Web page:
The Democratic-controlled U.S. House of Representatives will aim to pass President Joe Biden’s $1.9 trillion coronavirus aid bill on Friday in what would be the first major legislative victory of his presidency.
A spirited and potentially long debate was expected, as most Republicans oppose the cost of the bill that would pay for vaccines and other medical supplies to battle a COVID-19 pandemic that has killed more than 500,000 Americans and thrown millions out of work.
The measure would also send a new round of emergency financial aid to households, small businesses and state and local governments.
A group of Senate Republicans had offered Biden a slimmed-down alternative, but the White House and some economists insist a big package is needed.
Biden has focused his first weeks in office on tackling the greatest public health crisis in a century, which has upended most aspects of American life.
Democrats control the House by a 221-211 margin, and Speaker Nancy Pelosi is counting on nearly all of her rank and file to get the bill passed before sending it to a 50-50 Senate where Democratic Vice President Kamala Harris holds the tie-breaking vote.
Embedded in the House bill is a federal minimum wage increase, which would be the first since 2009 and would gradually bump it up to $15 an hour in 2025 from the current $7.25 rate.
But the future of the wage hike was cast into doubt on Thursday, when the Senate parliamentarian ruled that it could not be allowed under the Senate’s “reconciliation” rules that govern the massive bill.
The special rules allow the legislation to advance in the Senate with a simple majority of the 100 senators, instead of the 60 needed for most legislation.
The $15 minimum wage figure had already faced opposition in the Senate from most Republicans and at least two Democrats, which would have been enough to sink the plan. An array of senators are talking about a smaller increase, in the range of $10 to $12 per hour.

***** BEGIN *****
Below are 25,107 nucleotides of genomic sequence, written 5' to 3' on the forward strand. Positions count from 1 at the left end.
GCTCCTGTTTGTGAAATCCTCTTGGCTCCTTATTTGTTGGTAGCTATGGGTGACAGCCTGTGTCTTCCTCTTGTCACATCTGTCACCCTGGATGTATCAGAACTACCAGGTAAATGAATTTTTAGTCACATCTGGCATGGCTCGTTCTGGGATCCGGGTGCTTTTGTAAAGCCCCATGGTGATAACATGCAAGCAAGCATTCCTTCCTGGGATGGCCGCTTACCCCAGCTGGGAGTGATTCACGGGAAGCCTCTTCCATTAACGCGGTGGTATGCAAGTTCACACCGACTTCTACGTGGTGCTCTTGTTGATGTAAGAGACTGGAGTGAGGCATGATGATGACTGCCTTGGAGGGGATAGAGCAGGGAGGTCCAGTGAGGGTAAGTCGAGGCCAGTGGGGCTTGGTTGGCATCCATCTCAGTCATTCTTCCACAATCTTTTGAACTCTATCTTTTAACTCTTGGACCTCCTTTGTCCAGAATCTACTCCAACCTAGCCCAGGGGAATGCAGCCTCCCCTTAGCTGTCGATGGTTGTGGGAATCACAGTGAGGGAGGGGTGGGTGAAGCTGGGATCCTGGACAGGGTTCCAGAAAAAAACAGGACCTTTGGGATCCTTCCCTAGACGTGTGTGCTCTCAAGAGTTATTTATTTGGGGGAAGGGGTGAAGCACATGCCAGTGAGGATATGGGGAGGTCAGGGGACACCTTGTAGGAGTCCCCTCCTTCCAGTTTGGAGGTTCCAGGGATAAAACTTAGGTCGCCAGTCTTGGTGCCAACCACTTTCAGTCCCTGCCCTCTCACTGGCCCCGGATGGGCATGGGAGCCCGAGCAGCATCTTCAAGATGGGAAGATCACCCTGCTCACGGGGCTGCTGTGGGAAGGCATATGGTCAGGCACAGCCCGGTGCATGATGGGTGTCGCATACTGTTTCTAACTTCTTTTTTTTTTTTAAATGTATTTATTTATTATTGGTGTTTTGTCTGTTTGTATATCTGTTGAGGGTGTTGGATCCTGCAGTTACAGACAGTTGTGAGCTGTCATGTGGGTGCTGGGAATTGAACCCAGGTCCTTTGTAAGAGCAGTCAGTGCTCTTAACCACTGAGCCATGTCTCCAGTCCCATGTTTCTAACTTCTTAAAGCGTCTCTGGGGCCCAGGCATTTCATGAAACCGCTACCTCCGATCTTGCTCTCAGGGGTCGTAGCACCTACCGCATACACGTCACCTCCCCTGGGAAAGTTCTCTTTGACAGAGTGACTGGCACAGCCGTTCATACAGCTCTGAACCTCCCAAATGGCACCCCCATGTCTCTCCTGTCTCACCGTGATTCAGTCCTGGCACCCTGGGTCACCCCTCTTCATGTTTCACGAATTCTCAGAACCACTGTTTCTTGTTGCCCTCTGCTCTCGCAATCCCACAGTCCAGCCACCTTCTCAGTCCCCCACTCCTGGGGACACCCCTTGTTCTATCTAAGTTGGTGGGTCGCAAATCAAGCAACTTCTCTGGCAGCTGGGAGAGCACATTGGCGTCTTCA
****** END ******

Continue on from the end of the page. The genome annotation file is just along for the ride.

In a statement after the Senate parliamentarian’s ruling, Pelosi said: “House Democrats believe that the minimum wage hike is necessary. Therefore, this provision will remain in the American Rescue Plan on the Floor tomorrow.”
‘WHAT THIS COUNTRY NEEDS’
In arguing for passage of the relief bill, Pelosi cited opinion polls indicating the support of a significant majority of Americans who have been battered by the year-long pandemic.
“It’s about putting vaccinations in the arm, money in the pocket, children in the schools, workers in their jobs,” Pelosi told reporters on Thursday, adding: “It’s what this country needs.”
Among the big-ticket items in the bill are $1,400 direct payments to individuals, a $400-per-week federal unemployment benefit through Aug. 29 and help for those having difficulties paying their rent and home mortgages during the pandemic.
An array of business interests also have weighed in behind Biden’s “America Rescue Plan” Act.
Republicans have criticized the legislation as a “liberal wish-list giveaway” that fails to dedicate enough money to reopening schools that have been partially operating with “virtual” learning during the pandemic.
House Minority Leader Kevin McCarthy complained it was “too costly, too corrupt.” While Republicans for months have blocked a new round of aid to state and local governments, McCarthy said he was open to his home state of California getting some of the bill’s $350 billion in funding, despite a onetime $15 billion budget surplus.
Efforts to craft a bipartisan coronavirus aid bill fizzled early on, shortly after Biden was sworn in as president on Jan. 20, following a series of bipartisan bills enacted in 2020 that totaled around $4 trillion.
(Reporting by Richard Cowan; Additional reporting by Susan Cornwell, David Morgan and Eric Beech; Editing by Scott Malone and Peter Cooney)